Photo: Gershon Borlai

The Inertia

We’re all paddlers. It’s what we do to move around in the lineup and to get into waves. It’s an integral part of our surfing performance that deserves as much focus and attention given to improvement as anything else we do with a surfboard. It’s why I’ve devoted an entire series of posts on this site to improving your paddling performance from home. Most of you still likely surf the web instead of the waves, though. This is my plea to shake you up and make you more fit for that next surf session.

First, avoid those noodle arms that come too soon and cut your sessions short. This paddle-enhancing exercise is deceptively simple yet surprisingly powerful.

Do hyperextensions with a book/ball below your chest, arms pointing backward or forward for 60-second sets (do them every day once, for the next three days to start improving).


The above drill is designed to get your back properly arched and your shoulders in the right position for your best paddling. Just remember to thank me the next time you surf and find yourself in the water for a surprisingly long time.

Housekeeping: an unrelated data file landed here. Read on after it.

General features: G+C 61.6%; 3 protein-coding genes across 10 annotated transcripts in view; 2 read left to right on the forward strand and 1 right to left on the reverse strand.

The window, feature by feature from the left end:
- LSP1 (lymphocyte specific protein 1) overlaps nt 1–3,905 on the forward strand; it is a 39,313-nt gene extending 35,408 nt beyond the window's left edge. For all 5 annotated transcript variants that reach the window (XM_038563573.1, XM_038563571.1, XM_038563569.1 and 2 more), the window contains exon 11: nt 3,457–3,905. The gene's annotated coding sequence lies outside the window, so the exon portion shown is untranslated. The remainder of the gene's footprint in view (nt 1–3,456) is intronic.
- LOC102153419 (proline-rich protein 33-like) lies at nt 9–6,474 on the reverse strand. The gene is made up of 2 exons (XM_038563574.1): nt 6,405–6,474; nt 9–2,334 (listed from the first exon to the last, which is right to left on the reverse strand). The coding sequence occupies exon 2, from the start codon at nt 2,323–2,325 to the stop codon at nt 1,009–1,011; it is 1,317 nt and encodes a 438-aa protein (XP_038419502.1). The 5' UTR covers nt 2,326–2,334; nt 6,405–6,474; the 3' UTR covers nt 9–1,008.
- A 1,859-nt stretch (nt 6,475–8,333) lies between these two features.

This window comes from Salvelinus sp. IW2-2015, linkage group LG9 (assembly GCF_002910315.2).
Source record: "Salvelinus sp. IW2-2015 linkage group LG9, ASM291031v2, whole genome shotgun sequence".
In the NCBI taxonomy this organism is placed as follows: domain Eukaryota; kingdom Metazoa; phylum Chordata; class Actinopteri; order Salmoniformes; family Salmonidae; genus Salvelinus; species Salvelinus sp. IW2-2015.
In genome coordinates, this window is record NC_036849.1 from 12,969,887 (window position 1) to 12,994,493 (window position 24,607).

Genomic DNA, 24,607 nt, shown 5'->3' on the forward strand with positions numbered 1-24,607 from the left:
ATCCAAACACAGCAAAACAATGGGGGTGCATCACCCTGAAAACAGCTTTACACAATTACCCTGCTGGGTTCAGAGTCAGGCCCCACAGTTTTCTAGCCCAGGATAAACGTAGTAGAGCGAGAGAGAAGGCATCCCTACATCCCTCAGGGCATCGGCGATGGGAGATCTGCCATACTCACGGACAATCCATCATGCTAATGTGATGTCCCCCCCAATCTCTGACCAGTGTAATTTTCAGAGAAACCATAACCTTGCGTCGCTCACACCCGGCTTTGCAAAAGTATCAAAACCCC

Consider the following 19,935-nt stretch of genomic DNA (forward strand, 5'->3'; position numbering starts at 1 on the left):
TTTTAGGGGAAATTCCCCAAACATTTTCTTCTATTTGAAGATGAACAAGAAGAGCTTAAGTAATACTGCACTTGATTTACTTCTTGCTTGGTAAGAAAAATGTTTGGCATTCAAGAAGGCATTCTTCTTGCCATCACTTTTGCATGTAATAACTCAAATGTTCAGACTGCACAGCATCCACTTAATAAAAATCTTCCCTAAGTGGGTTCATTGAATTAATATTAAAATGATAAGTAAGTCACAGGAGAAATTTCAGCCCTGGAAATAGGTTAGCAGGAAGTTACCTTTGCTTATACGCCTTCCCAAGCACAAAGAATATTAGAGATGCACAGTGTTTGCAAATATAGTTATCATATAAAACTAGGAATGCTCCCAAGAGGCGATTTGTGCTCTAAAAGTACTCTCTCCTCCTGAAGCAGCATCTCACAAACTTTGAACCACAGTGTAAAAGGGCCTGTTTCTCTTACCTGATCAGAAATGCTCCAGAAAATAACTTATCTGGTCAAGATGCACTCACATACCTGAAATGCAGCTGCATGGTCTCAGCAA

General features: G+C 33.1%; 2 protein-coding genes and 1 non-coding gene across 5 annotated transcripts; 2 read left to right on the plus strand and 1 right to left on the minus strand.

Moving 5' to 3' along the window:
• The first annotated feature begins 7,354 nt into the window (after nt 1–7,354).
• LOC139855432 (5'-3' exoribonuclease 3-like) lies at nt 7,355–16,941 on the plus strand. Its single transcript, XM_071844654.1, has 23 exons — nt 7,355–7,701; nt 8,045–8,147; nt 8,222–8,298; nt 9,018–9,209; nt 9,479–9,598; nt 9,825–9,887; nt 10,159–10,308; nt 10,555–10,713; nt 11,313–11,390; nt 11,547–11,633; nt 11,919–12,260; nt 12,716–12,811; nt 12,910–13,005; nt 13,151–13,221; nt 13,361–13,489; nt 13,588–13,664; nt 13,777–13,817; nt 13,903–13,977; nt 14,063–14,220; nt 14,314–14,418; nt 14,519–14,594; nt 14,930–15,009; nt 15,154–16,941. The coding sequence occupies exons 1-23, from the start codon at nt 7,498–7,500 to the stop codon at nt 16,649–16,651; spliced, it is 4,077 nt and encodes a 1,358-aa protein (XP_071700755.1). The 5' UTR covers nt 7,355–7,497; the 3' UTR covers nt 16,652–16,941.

To help track your progress, I created a simple cheat sheet to help master this. It includes this drill and four others that will build your foundation and endurance for paddling.

Do the drill in this sequence:
-Lie on your stomach.
-Raise your chest, legs, and arms from the ground.
-Squeeze your glutes and the lower part of your back and raise up your upper body.
-Put a book, or tennis ball below your chest.
-Hold your arms (V shape) next to your hips or (W shape) next to your ears.

Making sure you drill this the right way:
-Pay attention to the arch in your back and your chest that does not touch the books/ball. This is the correct form.
-Keep your elbows as high as you can. Pull back your shoulders.
-If you find the drill too easy to do, you can straighten your arms to the side.

Typical mistakes:
-Your palms are not allowed to touch the ground.
-If your chest touches the book/ball, you do not have enough arch in your back

If you find this too difficult, go back to the previous exercise here.

Make sure you practice this and let me know if this helped you, or what you want me to cover next by emailing me at



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